This is a blog which primarily gives some attention to movies that I find were overlooked (for whatever reason) or are simply underrated. I also comment on other, mainly movie-related issues as well. I welcome any suggestions for films to be added to this distinguished list.

One word of warning: The films listed below contain spoilers, so caution during reading is required.

Sunday, July 14, 2013

Interview with Chris Wyse

My next interview for was conducted with musician Chris Wyse in March of this year. Chris is known for playing with the band Owl.

RK: Chris, you are originally from New York but moved to Los Angeles to pursue your music career. Do you consider L.A. your official home now or are you still a New Yorker at heart?
CW: I’m definitely an L.A. person. It’s been 18 years here in Hollywood. I was born in Queens and later moved upstate to Saratoga where I met (Owl bandmate) Dan (Dismore). We both played in a high school band.

RK: You played for Ozzy Osbourne from 2003-2005. What are your favorite moments of working with him?
CW: It was a great experience. The work I did was released on the Prince of Darkness box set. Ozzy asked me back for five more songs that were added to the record and released as "Under Cover." When I was a young kid, I told my parents I was going to go out to Hollywood and play bass for Ozzy Osbourne someday. So it was totally wild to later phone them from the studio to tell them I was doing exactly that.

RK: Do you have a favorite song from over the span of your career?
CW: “She’s So High” is one that sticks out, since that was the first time meeting Bob Rock. There’s also the Owl career and what I contributed over the years. That’s really a complex question, but I’d say "The Right Thing" and
"Pusher" are my favorites right now.

RK: What would you say the differences between the two groups are?
CW: The Cult’s a classic band, so that undeniable right there. They became like a big brother to me. But it’s a different balance than with Owl. I’d say lead singer roles are the biggest difference. Owl is going progressive, and The Cult’s good classic rock & roll. So much has changed since 1984 with the Cult and 2013 with the release of "The Right Thing."

RK: Owl has been working on its upcoming album, The Right Thing, since 2011. How would you say it differs from the group’s previous work?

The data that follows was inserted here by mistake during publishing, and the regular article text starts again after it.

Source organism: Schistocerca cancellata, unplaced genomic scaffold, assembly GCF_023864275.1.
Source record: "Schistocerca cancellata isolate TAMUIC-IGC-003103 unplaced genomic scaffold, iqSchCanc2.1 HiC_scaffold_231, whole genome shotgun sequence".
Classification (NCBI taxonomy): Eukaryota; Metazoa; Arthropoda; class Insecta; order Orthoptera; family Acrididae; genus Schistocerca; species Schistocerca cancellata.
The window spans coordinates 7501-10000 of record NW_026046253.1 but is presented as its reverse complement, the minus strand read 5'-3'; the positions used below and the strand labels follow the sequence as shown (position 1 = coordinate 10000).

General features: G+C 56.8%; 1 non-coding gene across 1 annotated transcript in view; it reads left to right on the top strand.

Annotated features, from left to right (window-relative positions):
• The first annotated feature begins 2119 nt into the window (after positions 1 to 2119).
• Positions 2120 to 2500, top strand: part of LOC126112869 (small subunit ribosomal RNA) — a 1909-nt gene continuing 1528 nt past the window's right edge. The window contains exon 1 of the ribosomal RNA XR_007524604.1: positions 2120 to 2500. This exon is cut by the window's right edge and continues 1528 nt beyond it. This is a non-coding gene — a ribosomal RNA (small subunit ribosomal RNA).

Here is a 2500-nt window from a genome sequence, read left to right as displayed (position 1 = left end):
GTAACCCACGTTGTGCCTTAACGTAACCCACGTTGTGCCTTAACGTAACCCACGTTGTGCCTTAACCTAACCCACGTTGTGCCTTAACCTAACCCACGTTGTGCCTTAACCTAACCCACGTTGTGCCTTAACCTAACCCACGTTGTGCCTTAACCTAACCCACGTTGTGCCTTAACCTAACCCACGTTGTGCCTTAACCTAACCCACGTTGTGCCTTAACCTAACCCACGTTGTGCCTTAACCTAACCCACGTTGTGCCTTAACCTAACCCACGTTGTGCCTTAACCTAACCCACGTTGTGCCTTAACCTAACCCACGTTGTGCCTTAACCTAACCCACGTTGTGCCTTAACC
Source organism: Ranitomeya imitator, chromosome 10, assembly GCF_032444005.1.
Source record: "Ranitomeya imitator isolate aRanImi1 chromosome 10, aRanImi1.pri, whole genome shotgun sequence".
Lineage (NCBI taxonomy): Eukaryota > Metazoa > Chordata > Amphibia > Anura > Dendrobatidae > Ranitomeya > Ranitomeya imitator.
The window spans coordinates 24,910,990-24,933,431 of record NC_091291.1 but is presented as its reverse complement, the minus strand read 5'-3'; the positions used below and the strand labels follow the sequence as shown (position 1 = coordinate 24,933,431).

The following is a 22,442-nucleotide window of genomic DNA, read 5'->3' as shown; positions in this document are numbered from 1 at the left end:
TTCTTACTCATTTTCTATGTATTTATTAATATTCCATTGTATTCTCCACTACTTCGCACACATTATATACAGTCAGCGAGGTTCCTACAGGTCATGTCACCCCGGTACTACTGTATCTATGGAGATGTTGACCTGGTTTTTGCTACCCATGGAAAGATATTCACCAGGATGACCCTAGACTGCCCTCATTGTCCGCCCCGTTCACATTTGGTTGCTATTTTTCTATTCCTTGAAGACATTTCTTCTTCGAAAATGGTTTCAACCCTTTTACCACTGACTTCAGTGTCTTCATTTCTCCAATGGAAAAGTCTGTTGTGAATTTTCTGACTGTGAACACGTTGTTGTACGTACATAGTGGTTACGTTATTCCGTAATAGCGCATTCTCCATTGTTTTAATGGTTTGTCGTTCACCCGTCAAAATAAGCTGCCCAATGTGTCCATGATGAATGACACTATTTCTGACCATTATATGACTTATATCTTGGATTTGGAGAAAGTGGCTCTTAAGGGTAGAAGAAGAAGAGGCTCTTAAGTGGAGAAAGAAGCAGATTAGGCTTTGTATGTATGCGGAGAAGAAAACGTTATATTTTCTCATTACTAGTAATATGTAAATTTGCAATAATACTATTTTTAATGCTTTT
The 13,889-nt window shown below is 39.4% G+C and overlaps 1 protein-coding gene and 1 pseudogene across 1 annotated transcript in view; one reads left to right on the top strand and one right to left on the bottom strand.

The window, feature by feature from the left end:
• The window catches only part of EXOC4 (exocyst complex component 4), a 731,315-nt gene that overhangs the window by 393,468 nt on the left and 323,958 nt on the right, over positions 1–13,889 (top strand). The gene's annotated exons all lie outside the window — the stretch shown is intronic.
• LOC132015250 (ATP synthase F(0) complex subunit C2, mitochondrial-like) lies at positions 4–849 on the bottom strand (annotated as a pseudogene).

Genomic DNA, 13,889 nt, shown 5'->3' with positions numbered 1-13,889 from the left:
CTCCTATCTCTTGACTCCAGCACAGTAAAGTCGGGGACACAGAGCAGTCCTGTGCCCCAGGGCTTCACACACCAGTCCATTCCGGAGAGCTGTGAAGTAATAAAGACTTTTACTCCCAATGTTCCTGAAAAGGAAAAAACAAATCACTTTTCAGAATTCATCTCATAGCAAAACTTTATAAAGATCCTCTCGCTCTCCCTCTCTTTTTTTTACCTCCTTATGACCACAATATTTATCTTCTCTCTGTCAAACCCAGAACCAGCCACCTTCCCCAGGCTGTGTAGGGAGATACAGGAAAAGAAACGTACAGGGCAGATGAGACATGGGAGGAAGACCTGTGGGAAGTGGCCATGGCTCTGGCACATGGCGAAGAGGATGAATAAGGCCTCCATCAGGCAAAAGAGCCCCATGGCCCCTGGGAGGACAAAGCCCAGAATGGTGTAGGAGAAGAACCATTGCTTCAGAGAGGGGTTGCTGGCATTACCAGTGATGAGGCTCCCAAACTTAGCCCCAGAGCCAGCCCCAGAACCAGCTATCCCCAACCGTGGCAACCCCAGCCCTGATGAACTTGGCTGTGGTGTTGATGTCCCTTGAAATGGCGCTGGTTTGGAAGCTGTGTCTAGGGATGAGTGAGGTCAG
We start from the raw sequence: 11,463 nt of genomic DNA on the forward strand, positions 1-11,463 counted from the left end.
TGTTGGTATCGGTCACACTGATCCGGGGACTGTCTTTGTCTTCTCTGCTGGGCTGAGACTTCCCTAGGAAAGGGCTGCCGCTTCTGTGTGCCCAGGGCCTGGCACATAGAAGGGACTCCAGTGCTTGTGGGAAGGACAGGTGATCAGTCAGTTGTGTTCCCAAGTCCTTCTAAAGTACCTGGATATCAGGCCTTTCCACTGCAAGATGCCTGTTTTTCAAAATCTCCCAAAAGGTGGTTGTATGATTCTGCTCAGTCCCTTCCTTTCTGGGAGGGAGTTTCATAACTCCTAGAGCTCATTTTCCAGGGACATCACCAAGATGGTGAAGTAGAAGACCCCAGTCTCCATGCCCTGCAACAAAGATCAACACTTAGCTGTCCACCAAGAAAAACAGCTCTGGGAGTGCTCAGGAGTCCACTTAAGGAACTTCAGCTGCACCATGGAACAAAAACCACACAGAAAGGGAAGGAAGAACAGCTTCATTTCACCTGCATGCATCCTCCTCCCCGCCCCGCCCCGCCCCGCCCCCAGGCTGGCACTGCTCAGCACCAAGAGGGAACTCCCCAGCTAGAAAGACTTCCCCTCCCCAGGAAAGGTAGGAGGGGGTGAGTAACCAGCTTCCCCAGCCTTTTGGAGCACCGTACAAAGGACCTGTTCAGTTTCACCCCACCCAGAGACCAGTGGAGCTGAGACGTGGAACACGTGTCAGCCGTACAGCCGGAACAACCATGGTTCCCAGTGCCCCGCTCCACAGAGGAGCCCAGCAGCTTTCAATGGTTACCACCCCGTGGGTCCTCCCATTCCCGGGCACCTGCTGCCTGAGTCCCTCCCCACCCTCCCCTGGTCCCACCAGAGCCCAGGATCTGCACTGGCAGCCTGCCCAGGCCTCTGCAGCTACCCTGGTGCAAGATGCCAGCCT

CW: I think we got better. Our songs are pretty focused and my sense of melody has grown. There are some new things I did on bass and we did some interesting layers. For example we have bagpipes on the song "Rover."

RK: A love of music aside, what else would you say you have in common with your Owl bandmates Dan Dismore and Jason Achilles Mezilis?
CW: We share the same kind of enjoyment for summer activities, like having barbecues and having a beer. We also have a love of traveling. We’ve really enjoyed our road trips together.

RK: You began your music career with local bands such Xodus, East Wall and Mr. Strange. How would you credit those with helping shape your career?
CW: My original bands document my sound and style. Each of my previous bands was a great learning ground for everything I’m doing now. My life's work is all in my playing and recordings.

RK: Of the places you’ve toured, do you have a favorite? Is there somewhere specific you hope to go?
CW: I like going to South America. I’ve been there a few times with The Cult since 1999 and the crowds there are amazing. I am hoping to return there with Owl. It’d be a lot of fun.

RK: You currently do both bass and vocals? Was this by accident or did you intend to perform both?
CW: Maybe to some degree it was an accident. Friends in New York wanted me to play bass. But singing came naturally to me. I was in the choir, so I always enjoyed singing.

RK: Any hints on what we can expect from Owl in the future?
CW: We’re hoping for really good shows in New York & L.A. and some new videos. We’ll be spreading the word via the Internet. We’re also going to be doing acoustic performances.

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